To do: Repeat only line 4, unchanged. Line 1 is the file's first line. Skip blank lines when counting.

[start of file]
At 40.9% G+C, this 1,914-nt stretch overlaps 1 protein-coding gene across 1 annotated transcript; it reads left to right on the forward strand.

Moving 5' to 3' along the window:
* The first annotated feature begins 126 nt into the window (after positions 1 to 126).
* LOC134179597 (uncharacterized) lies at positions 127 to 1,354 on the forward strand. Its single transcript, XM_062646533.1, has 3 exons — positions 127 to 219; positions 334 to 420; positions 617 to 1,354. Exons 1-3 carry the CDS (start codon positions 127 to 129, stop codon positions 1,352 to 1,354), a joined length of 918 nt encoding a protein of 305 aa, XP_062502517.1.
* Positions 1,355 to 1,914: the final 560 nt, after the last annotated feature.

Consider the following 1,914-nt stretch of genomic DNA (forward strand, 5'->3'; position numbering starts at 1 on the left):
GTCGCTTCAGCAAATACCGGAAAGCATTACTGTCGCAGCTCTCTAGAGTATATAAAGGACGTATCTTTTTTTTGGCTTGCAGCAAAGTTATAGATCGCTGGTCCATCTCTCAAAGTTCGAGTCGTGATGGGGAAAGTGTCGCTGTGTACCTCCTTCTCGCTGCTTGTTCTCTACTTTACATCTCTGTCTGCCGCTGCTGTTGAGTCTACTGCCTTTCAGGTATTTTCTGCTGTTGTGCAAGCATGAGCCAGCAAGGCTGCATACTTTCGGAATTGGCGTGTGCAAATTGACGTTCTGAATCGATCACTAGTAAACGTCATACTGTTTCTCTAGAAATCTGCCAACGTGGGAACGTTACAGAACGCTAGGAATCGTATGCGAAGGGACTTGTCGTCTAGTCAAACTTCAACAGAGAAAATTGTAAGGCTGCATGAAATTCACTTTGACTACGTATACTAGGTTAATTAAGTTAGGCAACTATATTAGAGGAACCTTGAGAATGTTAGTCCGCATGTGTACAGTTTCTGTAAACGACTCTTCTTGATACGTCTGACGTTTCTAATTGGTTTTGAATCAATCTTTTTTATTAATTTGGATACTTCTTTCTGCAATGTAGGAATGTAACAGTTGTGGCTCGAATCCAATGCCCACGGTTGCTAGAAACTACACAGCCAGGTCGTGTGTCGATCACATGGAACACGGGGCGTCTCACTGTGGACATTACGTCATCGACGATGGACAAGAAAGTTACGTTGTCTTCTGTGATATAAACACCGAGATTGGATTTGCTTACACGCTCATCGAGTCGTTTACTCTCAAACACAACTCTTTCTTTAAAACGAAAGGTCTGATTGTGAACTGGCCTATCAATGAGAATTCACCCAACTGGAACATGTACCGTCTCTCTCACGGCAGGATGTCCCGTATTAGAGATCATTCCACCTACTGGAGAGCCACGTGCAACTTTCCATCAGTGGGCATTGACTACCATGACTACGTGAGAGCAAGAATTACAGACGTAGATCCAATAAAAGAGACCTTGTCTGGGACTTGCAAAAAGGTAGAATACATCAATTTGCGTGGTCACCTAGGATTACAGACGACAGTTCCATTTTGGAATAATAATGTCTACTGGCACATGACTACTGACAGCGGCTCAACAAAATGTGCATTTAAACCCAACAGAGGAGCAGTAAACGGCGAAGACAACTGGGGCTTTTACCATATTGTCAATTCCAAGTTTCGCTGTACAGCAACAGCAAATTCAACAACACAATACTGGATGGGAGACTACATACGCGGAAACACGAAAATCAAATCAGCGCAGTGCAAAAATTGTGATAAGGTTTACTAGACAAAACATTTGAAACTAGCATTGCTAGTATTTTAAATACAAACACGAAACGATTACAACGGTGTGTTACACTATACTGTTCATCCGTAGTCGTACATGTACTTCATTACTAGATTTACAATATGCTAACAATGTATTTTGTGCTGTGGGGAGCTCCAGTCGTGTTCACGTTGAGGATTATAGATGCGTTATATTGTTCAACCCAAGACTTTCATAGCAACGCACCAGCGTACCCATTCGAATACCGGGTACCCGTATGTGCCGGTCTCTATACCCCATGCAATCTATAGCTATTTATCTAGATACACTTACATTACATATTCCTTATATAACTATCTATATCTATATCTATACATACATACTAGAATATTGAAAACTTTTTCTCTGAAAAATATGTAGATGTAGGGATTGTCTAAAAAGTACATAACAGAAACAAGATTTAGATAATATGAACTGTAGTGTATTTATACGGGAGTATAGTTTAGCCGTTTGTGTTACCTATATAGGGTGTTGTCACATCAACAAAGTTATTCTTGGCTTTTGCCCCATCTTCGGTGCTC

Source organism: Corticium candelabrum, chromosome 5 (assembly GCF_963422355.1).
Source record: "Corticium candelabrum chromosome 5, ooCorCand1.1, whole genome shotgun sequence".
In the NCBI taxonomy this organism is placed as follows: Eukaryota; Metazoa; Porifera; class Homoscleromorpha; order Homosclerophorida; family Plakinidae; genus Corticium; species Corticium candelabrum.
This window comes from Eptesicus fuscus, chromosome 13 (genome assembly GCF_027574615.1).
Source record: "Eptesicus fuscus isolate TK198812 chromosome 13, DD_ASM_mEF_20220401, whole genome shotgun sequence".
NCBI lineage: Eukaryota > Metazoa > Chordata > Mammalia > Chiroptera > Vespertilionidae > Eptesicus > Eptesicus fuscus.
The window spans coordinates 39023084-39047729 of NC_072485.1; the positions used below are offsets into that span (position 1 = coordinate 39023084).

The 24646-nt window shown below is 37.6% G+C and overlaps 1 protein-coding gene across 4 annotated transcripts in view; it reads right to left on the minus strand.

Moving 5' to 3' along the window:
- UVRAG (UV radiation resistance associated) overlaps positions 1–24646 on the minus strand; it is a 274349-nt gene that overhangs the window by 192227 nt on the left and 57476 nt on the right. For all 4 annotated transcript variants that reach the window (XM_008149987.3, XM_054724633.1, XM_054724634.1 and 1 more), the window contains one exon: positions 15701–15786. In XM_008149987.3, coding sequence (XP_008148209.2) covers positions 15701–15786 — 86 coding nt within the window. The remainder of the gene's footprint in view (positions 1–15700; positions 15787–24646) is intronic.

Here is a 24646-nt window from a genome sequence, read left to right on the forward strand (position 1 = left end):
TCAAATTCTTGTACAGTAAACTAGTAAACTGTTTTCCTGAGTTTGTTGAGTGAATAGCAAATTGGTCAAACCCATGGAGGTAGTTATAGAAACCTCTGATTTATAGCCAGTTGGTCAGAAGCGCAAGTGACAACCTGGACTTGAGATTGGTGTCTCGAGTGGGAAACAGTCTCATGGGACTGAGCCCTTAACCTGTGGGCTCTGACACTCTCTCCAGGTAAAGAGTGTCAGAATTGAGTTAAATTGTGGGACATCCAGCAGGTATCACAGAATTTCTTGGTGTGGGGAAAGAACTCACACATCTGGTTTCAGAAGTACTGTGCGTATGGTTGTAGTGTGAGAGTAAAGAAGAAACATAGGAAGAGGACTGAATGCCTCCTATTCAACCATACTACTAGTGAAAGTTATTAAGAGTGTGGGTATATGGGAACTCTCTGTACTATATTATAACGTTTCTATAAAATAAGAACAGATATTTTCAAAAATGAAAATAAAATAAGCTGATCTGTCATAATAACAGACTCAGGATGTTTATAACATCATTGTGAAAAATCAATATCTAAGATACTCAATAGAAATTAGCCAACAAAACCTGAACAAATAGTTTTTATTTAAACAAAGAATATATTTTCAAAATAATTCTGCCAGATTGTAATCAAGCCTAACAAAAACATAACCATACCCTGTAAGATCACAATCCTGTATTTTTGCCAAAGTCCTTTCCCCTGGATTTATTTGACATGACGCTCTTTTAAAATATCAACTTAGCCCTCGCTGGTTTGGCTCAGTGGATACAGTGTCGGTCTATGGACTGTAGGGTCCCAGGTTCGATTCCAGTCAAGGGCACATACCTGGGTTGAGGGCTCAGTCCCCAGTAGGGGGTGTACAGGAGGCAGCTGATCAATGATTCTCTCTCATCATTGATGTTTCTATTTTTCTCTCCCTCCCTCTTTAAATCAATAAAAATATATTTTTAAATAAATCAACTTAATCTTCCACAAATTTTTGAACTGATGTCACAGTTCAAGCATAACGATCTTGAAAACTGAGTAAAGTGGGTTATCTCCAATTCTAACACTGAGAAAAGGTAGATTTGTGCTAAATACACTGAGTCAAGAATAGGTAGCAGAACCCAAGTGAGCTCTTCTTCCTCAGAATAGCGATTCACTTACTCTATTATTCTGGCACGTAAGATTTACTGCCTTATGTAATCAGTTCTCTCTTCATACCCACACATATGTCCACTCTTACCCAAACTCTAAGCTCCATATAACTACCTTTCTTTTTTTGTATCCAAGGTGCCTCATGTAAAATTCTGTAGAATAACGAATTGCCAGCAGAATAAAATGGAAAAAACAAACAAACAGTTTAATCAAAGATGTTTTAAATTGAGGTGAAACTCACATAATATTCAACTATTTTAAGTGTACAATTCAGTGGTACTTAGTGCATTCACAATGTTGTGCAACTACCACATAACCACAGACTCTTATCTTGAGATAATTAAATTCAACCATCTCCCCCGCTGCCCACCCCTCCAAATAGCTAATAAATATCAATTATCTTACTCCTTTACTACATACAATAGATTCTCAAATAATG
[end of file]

* LOC134179597 (uncharacterized) lies at positions 127 to 1,354 on the forward strand. Its single transcript, XM_062646533.1, has 3 exons — positions 127 to 219; positions 334 to 420; positions 617 to 1,354. Exons 1-3 carry the CDS (start codon positions 127 to 129, stop codon positions 1,352 to 1,354), a joined length of 918 nt encoding a protein of 305 aa, XP_062502517.1.